The Ninewa region is known for its fertile land, which has the potential to support a thriving agricultural sector. However, years of conflict and displacement have taken a heavy toll on the local economy, leaving many farmers and breeders struggling to make ends meet.
To address this issue, the ASET project has intervened in various areas, including cows, calves, sheep, poultry, and irrigation systems. By providing training, support, and resources, the project has helped farmers and breeders to improve their production, increase their income, and contribute to the wider economy. This transformative impact of the ASET project has been sustained throughout its two phases, with the first phase spanning from 2020 to 2022 and the second phase from 2022 to 2024.
For example, Mohammed Tahir, a calf breeder, was struggling to support his family before receiving support from the ASET project. With the program’s assistance 12 months ago, he has been able to improve the quality and quantity of his calves, which has enabled him to sell them at higher prices and increase his income. This sustained progress showcases the long-lasting effects of the project’s interventions. The positive outcomes are not only limited to Mohammed Tahir and his family but have also had a ripple effect on the wider community.
Similarly, Wissam Youhanna, a farmer, was facing significant losses due to the lack of rain in the region. However, with the irrigation system provided by the ASET project, he has been able to improve his yields and generate more income from his land. This success story further emphasizes the project’s enduring impact on the livelihoods of individuals in the Ninewa region.
In the Duhok region, the ASET project has focused on promoting social cohesion between host communities and IDPs who have been forced to flee their homes due to conflict and insecurity. The project has provided livestock resources and training to help individuals from different backgrounds come together and rebuild their lives.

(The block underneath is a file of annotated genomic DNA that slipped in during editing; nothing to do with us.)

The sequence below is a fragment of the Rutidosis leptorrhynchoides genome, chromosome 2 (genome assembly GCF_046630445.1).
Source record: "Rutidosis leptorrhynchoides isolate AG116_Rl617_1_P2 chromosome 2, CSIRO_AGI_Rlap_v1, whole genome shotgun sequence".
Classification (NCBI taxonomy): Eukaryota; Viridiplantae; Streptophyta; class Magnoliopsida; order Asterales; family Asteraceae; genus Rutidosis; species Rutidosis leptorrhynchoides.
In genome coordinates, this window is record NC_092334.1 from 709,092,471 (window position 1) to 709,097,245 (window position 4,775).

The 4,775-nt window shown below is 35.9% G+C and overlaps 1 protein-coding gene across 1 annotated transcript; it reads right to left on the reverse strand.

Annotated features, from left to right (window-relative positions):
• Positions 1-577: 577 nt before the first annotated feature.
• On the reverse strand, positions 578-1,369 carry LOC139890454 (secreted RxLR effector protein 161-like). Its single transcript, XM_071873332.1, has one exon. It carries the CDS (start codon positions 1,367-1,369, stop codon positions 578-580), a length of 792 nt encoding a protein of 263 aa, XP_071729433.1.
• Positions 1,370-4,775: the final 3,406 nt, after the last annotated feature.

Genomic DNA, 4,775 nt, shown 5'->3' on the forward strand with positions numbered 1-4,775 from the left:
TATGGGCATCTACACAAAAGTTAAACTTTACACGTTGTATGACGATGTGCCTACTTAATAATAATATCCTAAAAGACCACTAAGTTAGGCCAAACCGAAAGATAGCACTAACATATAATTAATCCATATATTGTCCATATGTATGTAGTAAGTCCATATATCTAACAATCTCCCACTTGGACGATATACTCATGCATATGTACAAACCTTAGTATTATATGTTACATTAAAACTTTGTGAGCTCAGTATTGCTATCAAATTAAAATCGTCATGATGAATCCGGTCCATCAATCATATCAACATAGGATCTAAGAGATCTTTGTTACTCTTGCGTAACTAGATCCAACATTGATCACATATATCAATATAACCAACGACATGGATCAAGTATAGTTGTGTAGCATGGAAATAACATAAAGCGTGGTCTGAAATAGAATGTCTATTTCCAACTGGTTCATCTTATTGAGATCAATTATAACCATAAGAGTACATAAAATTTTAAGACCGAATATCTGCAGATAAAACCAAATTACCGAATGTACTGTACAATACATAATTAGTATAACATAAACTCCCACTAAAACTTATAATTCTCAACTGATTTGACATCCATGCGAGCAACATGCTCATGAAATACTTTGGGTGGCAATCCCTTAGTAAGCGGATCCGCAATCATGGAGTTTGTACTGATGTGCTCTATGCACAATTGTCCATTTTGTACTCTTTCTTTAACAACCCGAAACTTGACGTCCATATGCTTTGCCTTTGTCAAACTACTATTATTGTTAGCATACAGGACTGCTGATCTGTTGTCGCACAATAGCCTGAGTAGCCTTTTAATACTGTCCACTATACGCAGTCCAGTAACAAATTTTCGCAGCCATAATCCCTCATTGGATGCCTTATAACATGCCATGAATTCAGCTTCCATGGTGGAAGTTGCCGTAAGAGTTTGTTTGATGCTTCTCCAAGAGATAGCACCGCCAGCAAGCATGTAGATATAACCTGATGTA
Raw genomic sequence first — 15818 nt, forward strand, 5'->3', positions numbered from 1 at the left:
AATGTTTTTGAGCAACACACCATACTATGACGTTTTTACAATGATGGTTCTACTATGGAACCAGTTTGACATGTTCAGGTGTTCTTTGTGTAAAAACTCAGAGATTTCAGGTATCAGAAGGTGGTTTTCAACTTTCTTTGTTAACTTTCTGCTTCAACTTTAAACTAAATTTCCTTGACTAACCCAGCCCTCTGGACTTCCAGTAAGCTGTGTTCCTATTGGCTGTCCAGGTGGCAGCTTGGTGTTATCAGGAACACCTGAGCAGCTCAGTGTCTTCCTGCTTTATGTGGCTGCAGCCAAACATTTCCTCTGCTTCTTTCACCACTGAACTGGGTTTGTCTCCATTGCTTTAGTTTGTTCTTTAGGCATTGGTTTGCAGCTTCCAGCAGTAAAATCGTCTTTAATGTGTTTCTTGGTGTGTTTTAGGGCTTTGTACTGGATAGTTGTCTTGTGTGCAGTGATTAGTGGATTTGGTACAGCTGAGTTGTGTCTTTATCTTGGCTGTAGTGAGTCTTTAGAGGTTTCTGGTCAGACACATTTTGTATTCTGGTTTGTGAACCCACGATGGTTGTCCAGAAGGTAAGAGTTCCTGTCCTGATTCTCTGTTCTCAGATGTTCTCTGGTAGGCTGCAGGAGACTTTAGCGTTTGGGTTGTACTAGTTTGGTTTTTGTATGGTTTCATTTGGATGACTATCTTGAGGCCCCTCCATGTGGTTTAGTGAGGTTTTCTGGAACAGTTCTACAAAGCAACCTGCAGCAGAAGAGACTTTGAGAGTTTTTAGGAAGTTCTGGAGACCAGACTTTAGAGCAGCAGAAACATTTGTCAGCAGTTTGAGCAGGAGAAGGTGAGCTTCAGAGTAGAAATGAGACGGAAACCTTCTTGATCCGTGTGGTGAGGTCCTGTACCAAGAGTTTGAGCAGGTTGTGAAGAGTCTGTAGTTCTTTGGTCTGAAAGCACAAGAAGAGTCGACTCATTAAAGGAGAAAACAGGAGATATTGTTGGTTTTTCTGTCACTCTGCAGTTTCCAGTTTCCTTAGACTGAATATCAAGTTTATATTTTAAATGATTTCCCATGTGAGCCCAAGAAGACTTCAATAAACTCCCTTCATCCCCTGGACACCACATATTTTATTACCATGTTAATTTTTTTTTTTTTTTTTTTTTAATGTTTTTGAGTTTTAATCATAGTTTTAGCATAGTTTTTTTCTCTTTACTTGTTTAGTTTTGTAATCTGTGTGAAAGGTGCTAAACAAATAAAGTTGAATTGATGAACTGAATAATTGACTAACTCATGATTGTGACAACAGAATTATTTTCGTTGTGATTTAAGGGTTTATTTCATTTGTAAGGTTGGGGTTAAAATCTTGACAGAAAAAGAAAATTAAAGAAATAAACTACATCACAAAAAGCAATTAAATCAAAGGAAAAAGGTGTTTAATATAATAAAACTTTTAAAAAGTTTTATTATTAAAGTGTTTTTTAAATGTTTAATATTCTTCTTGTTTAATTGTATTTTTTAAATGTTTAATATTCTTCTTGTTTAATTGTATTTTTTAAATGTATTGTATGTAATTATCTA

The displacement crisis in Iraq began in 2014 during the invasion of ISIS, and as of 2023, “over one million people remain displaced in the country”1. Most of these individuals were displaced from the Nineveh plains and Sinjar. Upon arriving in the sub-districts and villages of Duhok, many of them initially worked as daily wage laborers to cover their expenses. However, when they were introduced to the ASET project, they formed partnerships with the host communities and embarked on their own businesses.
One example of this collaboration is Abdulsalam Ahmad from the host community in Shinava village and Ibrahim Salih, an IDP from Zummar. With the support of the ASET project, they received training and resources to start a joint business breeding sheep. This partnership has not only helped them generate income and support their families but has also fostered greater understanding and cooperation between different communities.
Although the situation has improved in some areas, many displaced individuals have expressed their preference to stay within the new community rather than returning to their former homes. Ibrahim, an IDP from Zummar-Sinjar, is an example of someone who wishes to remain in the community and has no intention of going back.
The ASET project has directly benefited a total of 20,350 individuals, including 9,908 returnees, 6,997 IDPs, and 3,445 members of the host community. Furthermore, the project has had an indirect positive impact on approximately 40,000 individuals in the region.
The success of the PRM-funded ASET project in Ninewa and Duhok is a testament to the importance of investing in the resilience and recovery of conflict-affected communities. By providing targeted interventions and support, the project has helped individuals build better livelihoods, improve their income, and contribute to the wider economy.
The examples of Mohammed Tahir and Wissam Youhanna in Ninewa and Abdulsalam Ahmad and Ibrahim Salih in Duhok highlight the enduring and transformative impact of the ASET project. They provide hope for the future of these regions by demonstrating how targeted interventions can create economic stability, social cohesion, and sustainable livelihoods for conflict-affected communities in Iraq.